How Real-Time Smart Apps can Ensure a Safe Return to Work

Smart thermometers may test an employee's temperature before allowing them to enter a building and deactivate their building pass if they are deemed a danger.

Fremont, CA: Businesses planning for employees' return to work discover that they need a plethora of new smart systems focused on real-time technology. If businesses are to return to pre-pandemic levels, they will need programs that protect workers and tourists in particular. The variety of required systems and applications complicates matters and makes implementation difficult.

Facilities Management 

When workers return to work, cleaning will be necessary. Solutions in this category can make use of technologies such as:

Smart scheduling: To help prevent the spread of COVID, the room used after each meeting should be wiped down. A smart scheduling approach may be beneficial. When you reserve a conference room or meeting area, you immediately notify facilities management and arrange cleaning after the meeting is over.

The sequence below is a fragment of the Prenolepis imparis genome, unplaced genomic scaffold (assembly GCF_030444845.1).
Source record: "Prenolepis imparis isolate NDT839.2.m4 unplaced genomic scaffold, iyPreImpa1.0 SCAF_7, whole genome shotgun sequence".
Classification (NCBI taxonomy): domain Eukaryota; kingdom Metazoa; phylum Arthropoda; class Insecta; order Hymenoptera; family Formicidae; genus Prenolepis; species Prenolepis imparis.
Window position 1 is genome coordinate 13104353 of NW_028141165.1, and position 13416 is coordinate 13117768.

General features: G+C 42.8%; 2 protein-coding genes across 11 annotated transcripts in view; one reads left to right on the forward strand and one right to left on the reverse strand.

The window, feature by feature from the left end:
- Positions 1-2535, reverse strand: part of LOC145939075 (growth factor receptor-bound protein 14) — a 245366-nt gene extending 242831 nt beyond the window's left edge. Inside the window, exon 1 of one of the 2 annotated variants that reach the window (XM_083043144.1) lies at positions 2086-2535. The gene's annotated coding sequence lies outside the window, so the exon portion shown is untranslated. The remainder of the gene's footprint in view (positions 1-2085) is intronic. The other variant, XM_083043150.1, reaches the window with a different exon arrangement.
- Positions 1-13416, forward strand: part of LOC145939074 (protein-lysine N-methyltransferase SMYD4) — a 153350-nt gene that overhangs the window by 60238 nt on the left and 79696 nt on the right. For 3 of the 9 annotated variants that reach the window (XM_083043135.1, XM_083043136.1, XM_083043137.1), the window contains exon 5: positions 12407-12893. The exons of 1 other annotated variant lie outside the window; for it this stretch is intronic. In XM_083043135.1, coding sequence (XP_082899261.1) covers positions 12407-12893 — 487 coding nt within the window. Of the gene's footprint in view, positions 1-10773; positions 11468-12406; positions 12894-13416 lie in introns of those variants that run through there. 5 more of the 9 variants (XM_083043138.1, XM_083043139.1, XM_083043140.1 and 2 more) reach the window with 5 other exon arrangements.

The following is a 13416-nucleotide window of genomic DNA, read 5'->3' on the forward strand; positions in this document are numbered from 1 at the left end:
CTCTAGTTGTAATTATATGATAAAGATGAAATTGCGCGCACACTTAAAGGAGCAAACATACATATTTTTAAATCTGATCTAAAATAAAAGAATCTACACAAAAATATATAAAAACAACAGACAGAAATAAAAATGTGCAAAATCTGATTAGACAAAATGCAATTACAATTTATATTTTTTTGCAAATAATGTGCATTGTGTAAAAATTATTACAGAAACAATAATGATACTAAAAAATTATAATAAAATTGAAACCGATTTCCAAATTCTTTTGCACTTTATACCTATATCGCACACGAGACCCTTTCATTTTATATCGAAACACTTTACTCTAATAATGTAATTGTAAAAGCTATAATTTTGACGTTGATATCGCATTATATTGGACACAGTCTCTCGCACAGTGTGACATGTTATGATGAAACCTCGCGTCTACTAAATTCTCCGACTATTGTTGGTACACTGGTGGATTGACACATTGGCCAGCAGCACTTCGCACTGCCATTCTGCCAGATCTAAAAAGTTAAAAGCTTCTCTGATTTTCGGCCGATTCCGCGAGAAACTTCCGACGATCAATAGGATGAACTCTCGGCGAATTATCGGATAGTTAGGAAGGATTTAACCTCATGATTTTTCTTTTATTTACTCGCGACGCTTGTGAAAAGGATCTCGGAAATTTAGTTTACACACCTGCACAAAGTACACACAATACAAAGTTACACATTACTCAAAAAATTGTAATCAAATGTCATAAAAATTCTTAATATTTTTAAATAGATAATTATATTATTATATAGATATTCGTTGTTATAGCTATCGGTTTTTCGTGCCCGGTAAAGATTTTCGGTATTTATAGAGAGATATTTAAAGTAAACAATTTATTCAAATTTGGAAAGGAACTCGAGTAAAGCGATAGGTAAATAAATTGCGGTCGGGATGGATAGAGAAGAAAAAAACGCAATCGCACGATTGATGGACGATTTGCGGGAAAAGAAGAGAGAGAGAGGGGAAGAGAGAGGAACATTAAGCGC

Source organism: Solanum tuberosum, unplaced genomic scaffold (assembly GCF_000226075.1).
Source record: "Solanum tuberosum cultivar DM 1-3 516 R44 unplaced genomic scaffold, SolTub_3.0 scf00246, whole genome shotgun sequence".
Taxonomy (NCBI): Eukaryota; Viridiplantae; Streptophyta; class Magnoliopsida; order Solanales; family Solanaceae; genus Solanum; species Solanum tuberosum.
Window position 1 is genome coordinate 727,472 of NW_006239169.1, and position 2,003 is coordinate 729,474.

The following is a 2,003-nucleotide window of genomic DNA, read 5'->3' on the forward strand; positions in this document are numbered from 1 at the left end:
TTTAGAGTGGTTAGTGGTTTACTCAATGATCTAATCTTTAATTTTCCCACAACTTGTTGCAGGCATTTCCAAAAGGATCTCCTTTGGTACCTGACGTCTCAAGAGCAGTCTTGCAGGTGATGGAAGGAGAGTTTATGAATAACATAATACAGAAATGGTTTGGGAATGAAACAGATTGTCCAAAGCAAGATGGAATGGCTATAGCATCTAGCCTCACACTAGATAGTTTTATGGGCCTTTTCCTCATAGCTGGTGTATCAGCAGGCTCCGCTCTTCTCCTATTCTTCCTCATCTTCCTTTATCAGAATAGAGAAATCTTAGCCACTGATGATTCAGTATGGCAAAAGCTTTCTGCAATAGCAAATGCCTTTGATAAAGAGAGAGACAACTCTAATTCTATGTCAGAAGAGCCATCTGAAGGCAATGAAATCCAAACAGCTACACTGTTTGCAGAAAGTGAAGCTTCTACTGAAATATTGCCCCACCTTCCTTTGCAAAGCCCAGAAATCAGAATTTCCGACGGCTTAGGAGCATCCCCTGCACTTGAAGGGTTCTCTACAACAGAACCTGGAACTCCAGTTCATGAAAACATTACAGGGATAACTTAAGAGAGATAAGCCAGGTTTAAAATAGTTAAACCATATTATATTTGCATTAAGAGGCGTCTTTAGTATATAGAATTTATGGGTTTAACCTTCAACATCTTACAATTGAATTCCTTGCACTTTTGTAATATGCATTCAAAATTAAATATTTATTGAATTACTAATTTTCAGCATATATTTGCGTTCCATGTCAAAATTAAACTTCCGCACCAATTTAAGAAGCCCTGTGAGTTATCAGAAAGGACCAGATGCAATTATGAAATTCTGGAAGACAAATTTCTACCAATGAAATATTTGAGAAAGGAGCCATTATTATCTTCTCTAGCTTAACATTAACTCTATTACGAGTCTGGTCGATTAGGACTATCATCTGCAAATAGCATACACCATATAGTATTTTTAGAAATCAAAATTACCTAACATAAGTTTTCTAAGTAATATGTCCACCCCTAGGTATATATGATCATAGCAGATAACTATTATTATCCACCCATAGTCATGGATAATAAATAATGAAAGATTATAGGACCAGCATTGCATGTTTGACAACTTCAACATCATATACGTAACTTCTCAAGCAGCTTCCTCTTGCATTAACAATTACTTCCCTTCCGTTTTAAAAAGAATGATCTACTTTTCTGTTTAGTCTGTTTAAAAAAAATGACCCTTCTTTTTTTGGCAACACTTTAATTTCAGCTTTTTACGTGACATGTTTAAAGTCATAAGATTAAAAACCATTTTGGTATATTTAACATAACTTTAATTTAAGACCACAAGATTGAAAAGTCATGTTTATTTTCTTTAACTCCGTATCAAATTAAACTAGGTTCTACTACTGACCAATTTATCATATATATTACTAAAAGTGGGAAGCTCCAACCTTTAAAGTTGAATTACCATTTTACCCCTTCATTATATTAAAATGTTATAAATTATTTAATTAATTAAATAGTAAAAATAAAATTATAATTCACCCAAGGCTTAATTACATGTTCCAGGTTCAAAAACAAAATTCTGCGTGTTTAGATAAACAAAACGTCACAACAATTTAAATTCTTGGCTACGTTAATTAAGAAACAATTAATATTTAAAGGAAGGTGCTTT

Mobile app guidance: Cleaning teams can no longer adhere to a timetable as they did prior to the pandemic. They will be required to clean up after each meeting and to respond on-demand to any situation that necessitates additional sanitization. Cleaning workers can be guided to their next assignment using mobile apps developed by facilities management departments.

Social Distancing 

The difficulty here is determining how to track distancing, offer feedback to staff, and implement policies in real-time. Solutions to social distancing can employ a variety of technologies, including:

Screening: Smart thermometers may test an employee's temperature before allowing them to enter a building and deactivate their building pass if they are deemed a danger.

Proximity sensing: Proximity sensors embedded in smartphones and wearables will provide personal digital assistants information with real-time information about crowding conditions.

Computer vision: Smart cameras that use AI to observe crowds could provide data to applications like occupant counting and wait-time metering, as well as send warnings when people get too close to each other indoors or out in public.

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